FDA Reports of Crohn’s Disease Treatment Side Effects Have Increased, Analysis Finds

FDA Reports of Crohn’s Disease Treatment Side Effects Have Increased, Analysis Finds

Drugs used to treat Crohn’s disease and other autoimmune disorders are among those with the greatest number of reported side effects filed with the U.S. Food and Drug Administration (FDA), according to a USA Today Network Exclusive analysis.

The analysis found an increase of five times the number of side-effect reports to the FDA in 2015 from 2004 for all drugs, amounting to more than 1.2 million reports of side effects in 2015.

Drugs which suppress the immune system to fight inflammation can cause serious and sometimes lethal infections including tuberculosis, and have been linked with blood disorders, including lymphoma, a blood cancer.

Humira (adalimumab, manufactured by AbbVie), an FDA-approved monoclonal antibody that targets tumor necrosis factor alpha (a pro-inflammatory mediator that plays a critical role in inflammatory diseases), is one of the most widely used drugs to treat Crohn’s and other autoimmune disorders.

Humira is indicated to treat children and adults with moderate to severe Crohn’s disease to reduce signs and symptoms of the disease and maintain clinical remission.

However, according the new analysis, the use of Humira has been linked to more than 200,000 reports of adverse events, including 4,200 deaths.

But the authors of the analysis consider that the surge in side-effect reports could indicate a growing number of harmed patients or more vigilant reporting of adverse events, a goal the FDA is aiming to achieve. Experts consider that both likely play a role.

Humira can also cause hepatitis B infection in carriers of the virus, allergic reactions, nervous system problems, blood problems, certain immune reactions including a lupus-like syndrome, liver problems, and new or worsening heart failure or psoriasis. Doctors should carefully consider these when prescribing the drug to patients.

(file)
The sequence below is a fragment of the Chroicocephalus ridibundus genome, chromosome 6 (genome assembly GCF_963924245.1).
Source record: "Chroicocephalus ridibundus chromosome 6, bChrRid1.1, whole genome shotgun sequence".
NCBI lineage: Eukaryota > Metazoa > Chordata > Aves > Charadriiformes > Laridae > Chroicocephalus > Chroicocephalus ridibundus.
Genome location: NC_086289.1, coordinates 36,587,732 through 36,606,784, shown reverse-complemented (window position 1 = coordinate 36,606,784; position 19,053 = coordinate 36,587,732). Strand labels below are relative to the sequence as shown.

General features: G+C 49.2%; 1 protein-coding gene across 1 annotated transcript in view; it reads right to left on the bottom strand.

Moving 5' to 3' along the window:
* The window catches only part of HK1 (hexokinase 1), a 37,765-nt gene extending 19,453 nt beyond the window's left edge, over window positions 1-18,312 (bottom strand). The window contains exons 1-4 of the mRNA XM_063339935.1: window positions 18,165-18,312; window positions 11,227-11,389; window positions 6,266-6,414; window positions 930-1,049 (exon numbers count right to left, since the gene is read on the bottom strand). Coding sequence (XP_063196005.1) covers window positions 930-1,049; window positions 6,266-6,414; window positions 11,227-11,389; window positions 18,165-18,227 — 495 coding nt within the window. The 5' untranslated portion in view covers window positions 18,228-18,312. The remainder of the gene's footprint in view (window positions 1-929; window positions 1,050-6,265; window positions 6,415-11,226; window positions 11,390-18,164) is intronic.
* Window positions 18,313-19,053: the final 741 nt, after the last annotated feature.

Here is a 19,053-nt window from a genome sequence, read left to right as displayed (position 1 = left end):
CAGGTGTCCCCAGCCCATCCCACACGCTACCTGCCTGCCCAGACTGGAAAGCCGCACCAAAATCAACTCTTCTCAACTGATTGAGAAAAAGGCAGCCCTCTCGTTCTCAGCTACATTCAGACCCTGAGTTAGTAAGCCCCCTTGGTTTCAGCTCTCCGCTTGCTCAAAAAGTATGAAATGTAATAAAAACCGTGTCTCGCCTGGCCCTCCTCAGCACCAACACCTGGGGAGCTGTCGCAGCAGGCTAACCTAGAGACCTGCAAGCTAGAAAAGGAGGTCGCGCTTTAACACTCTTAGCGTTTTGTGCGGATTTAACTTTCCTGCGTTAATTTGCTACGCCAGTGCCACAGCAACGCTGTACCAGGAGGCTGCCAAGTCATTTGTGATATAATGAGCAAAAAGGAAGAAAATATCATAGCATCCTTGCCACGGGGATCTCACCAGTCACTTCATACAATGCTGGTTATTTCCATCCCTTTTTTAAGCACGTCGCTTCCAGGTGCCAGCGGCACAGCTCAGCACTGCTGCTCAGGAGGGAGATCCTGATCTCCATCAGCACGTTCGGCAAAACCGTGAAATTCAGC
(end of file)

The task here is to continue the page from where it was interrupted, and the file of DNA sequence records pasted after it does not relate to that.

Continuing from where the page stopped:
Crohn’s disease is one type of inflammatory bowel disease (IBD) that causes chronic or recurring immune response and inflammation of the gastrointestinal tract, from the mouth to the anus. Symptoms include abdominal pain, diarrhea, fever, and weight loss. Other complications may occur outside the gastrointestinal tract and include anemia, skin rashes, arthritis, inflammation of the eye, and tiredness.

According to the U.S. Centers for Disease Control and Prevention (CDC), there are an estimated 1 million to 1.3 million people who suffer from IBD. The cause of the disease remains undetermined.

7 comments

  1. Pamela says:

    Right, OK. So now that we have been informed once again of all the wonderful thongs that Humira could do to its users, what is your suggestion??? Do the benefits out weather Rick’s? YES OR NO? ANY DATA ON THIS, OR DO YOU JUST LIKE TO ALARM HELPLESS SICK PEOPLE LIKE MYSELF?

  2. Craig says:

    This is why I don’t want to come off of a low dose of steroid and take a biologic drug. My doctor said Prednisone is dangerous, but in my case I have had few side effects, none of which are harmful. Yet they want me on one of these instead. No thanks. I would rather take Prednisone until it no longer works for me.

  3. Linda Storm says:

    I also have been insistent that my son not be treated with biologics… We opted to go the surgical route — best thing we ever did, but I had to fight for it.

  4. Arnette Bowman says:

    I was taking Humera but less than 6 months into the treatment my feet hurt so bad I literally could not walk due to nerve pain. I went to my nurologist and found out I have neuropathy. I will have this damage to my nerves for the rest of my life.

  5. Joy says:

    I have Crohns and take NO meds at all, I sometimes consent to Budesomide steroid as it is gentler on the body, I read the side effects of the drugs used for Crohns, there is no cure so would rather take risks than subject my body to more destruction

  6. Michelle says:

    I developed Chronic Mylogenic Leukemia while taking Humira. The oral chemo to treat it costs over $13,000 a month. My insurance company rejected the reorder due to the high cost. This is terrifying!

  7. Nicola Price says:

    Anti-MAP treatment is an option that is becoming more widely used for Crohn’s. If / when humira stops working for you, it is worth having the discussion about the triple antibiotic therapy with your specialist.
    (See FAQ7 on Crohn’s MAP Vaccine website)

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